Careers rarely develop the way we plan them. Our career path often takes many twists and turns, with particular events, choices and people influencing our direction.
We asked Richard Storey from McDonald's to give some advice for people considering this job:
The initial couple of days can be tough as you are in training and it can make people rethink about working here, but I would have to say persevere, as there are rewards at the end of the tunnel.
McDonald's put their people first and never leave them doing the same job all the time. To work in McDonald's you requires patience, a good personality with a willingness to learn something new everyday.
Showing an interest in other peoples interests would help as you have to work as a team so interpersonal skills are ESSENTIAL!!
What are your interests?
Creative people are drawn to careers and activities that enable them to take responsibility for the design, layout or sensory impact of something (visual, auditory etc). They may be atrracted to the traditional artistic pursuits such as painting, sculpture, singing, or music. Or they may show more interest in design activities, such as architecture, animation, or craft areas, such as pottery and ceramics.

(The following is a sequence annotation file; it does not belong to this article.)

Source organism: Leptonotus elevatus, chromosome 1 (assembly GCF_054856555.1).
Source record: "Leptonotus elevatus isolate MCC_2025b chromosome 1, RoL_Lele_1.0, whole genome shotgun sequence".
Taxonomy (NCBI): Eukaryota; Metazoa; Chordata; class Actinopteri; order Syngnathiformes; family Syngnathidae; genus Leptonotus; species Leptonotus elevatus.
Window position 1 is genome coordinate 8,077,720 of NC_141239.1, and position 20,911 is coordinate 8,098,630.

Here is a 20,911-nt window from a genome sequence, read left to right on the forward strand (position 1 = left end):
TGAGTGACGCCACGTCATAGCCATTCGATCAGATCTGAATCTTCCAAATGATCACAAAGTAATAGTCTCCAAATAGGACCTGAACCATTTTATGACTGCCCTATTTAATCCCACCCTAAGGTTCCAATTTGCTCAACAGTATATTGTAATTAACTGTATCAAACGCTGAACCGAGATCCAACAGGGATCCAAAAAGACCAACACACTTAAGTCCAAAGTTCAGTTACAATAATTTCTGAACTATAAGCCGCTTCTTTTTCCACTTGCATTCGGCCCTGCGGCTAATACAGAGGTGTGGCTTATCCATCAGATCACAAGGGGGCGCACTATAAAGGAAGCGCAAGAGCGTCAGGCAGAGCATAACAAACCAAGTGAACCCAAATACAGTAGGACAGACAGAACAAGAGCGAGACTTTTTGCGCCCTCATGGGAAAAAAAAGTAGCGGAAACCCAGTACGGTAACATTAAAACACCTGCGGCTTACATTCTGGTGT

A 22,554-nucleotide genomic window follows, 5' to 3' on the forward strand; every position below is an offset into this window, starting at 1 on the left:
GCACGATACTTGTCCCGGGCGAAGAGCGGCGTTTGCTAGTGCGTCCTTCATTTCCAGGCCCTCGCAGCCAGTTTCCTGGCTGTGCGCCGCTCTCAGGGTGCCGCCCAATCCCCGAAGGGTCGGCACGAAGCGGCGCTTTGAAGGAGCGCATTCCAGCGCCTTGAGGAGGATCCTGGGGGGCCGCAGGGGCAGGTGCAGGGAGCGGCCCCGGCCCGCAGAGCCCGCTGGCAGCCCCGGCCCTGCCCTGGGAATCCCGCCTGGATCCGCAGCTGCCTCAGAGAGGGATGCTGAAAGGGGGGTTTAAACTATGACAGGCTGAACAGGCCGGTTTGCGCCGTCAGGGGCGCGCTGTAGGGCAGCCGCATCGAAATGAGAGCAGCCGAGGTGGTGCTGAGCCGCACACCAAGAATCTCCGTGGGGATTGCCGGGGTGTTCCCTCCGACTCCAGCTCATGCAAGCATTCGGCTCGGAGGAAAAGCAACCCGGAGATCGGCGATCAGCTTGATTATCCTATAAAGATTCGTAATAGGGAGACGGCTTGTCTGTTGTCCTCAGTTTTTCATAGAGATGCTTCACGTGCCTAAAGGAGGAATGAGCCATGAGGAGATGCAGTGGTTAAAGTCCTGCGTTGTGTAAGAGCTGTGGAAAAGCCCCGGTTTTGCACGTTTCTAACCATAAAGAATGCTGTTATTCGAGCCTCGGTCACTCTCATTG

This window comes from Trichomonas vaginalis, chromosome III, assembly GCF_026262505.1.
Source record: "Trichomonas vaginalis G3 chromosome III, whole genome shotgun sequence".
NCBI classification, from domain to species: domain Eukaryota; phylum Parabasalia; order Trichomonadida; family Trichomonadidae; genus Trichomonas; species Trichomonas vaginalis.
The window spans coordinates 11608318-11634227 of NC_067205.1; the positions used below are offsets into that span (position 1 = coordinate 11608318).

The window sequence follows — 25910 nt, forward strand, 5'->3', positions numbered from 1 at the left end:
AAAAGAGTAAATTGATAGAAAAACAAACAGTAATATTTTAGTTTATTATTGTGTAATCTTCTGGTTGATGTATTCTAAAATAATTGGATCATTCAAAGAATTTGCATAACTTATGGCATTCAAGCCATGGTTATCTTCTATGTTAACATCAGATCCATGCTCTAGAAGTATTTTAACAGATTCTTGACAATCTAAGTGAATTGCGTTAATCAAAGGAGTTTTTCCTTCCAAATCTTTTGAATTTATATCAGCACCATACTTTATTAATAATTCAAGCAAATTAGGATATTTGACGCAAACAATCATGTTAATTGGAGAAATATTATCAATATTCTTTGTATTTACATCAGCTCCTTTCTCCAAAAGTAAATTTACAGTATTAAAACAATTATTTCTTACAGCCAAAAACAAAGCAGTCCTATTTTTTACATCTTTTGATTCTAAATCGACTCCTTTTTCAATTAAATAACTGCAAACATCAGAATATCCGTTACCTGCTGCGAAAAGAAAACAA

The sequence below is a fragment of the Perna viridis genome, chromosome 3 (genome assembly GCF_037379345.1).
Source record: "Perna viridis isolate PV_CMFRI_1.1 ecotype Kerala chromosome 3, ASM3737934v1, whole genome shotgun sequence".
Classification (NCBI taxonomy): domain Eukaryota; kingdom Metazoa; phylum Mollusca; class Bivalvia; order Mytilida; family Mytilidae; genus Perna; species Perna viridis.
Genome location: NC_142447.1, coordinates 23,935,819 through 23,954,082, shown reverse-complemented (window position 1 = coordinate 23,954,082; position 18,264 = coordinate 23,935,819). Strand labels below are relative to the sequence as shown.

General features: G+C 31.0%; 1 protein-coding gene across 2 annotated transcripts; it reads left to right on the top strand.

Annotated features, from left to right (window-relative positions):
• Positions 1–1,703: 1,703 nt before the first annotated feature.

Creative people use their personal understanding of people and the world they live in to guide their work. Creative people like to work in unstructured workplaces, enjoy taking risks and prefer a minimum of routine.
What subjects did you take in school and how have these influenced your career path?
English, Irish, French, Maths, Physics, Chemistry, History. I had no idea what I wanted to do when I chose the subjects I did. I am glad I chose Honours Irish as it enabled me to enter An Garda Síochána, and French as I feel having another language is important.
Perhaps I should have taken up another language like German or Spanish instead of the science subjects as I do not see the relevance of these subjects to my career.